By Heather L. Montgomery
“Try making a book dummy,” my mentor said.
Why waste time on that? I wondered, but didn’t bother to ask.
“You should pace it out in a book dummy,” a professional critiquer later suggested.
That, I thought, is too simple to be the solution.
Finally, my critique group buddy insisted, “You need to try a book dummy!”
It took me years to finally get it: I needed a book dummy!
Dummies are helpful in the polishing stage of writing, but for me, they are most crucial early on, when I face the daunting task of sorting out a nonfiction book’s structure. I use a dummy to outline main concepts. This forces me to think “big picture,” and prevents me from frittering away time on wordsmithing and voice before I know where I am going.
Now, with 16 books under my belt, I turn to book dummies every single time. And one dummy – or even one type of dummy – won’t do.
How to make my favorite dummy:
- Stack eight sheets of 11 x 17" cover stock paper.
- Fold in half. Unfold.
- Attach the papers together along the centerline (a saddleback stapler or brass fasteners).
This dummy is my favorite because it creates a sturdy, book-size model. Having a physical copy in my hand allows me to feel the pacing that a page turn brings. If you don’t have access to 11 x 17" cover stock, legal-size paper works well, too.
- Place large Xs on pages you will not be using
for text. Most picture books are 32 pages, but all of those are not used for the
story. There’s at least one title page, and sometimes a half title; there’s the
copyright page; and, you’ll need pages for back matter. Other picture books are
24, 40, or even 48 pages. How many pages should you X out? Investigate books
from your dream publishers to find out.
- Use sticky notes to add text. Voila! Your dummy can be used over and over again. Various colors can be used for different concepts or different levels within your text. Using sticky notes encourages you to pick up and move concepts/text, encouraging flexibility in thinking. Maybe most importantly, this technique helps you visualize the amount of text that fits well on a page. What size sticky notes? How much text should fit on a page? Investigate books from your favorite authors to find out.
Sometimes, I need to see the entire book laid out once. That’s when I pull out my book map board.How to make my favorite map:
- Get a piece of foam or poster board, a yardstick, and a marker.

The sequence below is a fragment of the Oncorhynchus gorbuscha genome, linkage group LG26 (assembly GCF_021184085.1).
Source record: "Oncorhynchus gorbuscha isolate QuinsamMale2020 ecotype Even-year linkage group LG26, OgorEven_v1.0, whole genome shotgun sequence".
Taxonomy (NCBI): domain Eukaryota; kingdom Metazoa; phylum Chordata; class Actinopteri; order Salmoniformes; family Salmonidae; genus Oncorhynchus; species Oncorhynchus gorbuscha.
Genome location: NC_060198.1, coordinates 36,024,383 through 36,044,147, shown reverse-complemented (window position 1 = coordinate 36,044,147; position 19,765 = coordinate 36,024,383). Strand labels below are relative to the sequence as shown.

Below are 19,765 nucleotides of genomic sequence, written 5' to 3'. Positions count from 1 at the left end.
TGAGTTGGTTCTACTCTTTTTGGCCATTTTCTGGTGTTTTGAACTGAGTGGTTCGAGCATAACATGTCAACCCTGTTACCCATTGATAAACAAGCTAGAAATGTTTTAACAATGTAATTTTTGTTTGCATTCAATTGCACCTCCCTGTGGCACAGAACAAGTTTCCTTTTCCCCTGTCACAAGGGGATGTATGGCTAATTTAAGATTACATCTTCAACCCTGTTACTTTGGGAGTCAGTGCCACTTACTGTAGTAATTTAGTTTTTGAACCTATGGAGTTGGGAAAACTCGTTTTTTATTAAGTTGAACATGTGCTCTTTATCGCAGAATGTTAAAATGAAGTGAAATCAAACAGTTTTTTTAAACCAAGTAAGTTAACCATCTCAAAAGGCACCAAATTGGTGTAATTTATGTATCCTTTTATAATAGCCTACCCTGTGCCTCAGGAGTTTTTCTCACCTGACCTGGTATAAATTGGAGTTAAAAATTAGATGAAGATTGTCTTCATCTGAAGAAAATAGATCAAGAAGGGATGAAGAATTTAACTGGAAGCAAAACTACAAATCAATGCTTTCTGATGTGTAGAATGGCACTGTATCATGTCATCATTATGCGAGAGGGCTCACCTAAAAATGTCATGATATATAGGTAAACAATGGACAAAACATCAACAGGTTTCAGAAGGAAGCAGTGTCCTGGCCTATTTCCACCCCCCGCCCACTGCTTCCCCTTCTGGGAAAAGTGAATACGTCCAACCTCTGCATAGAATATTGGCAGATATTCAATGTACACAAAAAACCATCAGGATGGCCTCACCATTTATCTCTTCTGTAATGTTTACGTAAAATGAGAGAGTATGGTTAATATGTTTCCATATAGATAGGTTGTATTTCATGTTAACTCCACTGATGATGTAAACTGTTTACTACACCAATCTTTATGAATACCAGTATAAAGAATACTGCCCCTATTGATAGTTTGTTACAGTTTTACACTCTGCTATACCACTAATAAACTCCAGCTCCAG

- Divide the board into at least 17 squares (to represent spreads). Four rows and five columns works well. Don’t forget to X out the extra spaces.
- Get your sticky notes and go to work!
This technique works well in the outlining/structuring stage as well as for drafting text. Take pictures of your map frequently to make it easy to revert to an earlier version.
As much as I love my real book dummy and map, digital versions have their advantages — save space, save drafts.
With Microsoft Word, Excel, or PowerPoint I can easily make a map for a book, no matter how long it is. I often use different colored backgrounds for different versions of my project. One advantage of PowerPoint is the ability to toggle between the slide sorter view and the reader view, giving me a book map and a book dummy in the same file.
I also use mind maps. On my tablet I use an app called a Total Recall (but any mind map app should work). Sometimes I create a typical mind map, but I also create 32-page templates color-coded to match traditional picture book structures (i.e. refrains, circular text, etc.). I love the fact that I can pick up chunks of words and move them around, change the shapes, and color code the bubbles. This technique offers the advantages of digital yet feels more intuitive than the other digital options.
Create one physical or one digital dummy or book map (or both!). Use each for big picture work on your WIP. Which works best? On February 24th take it one step further with Michelle Cusolito’s post on using dummies during revision.
Using dummies is smart!
ABOUT THE AUTHOR
Heather L. Montgomery writes for kids who are wild about animals. An award-winning author and educator, Heather uses yuck appeal to engage young minds. Her nonfiction books have received recognition from NCTE, Junior Library Guild, and VOYA. Recent titles include: Bugs Don’t Hug: Six-Legged Parents and Their Kids, Little Monsters of the Ocean: Metamorphosis Under the Waves, and Who Gives a Poop? Surprising Science from One End to the Other.
Learn more at www.HeatherLMontgomery.com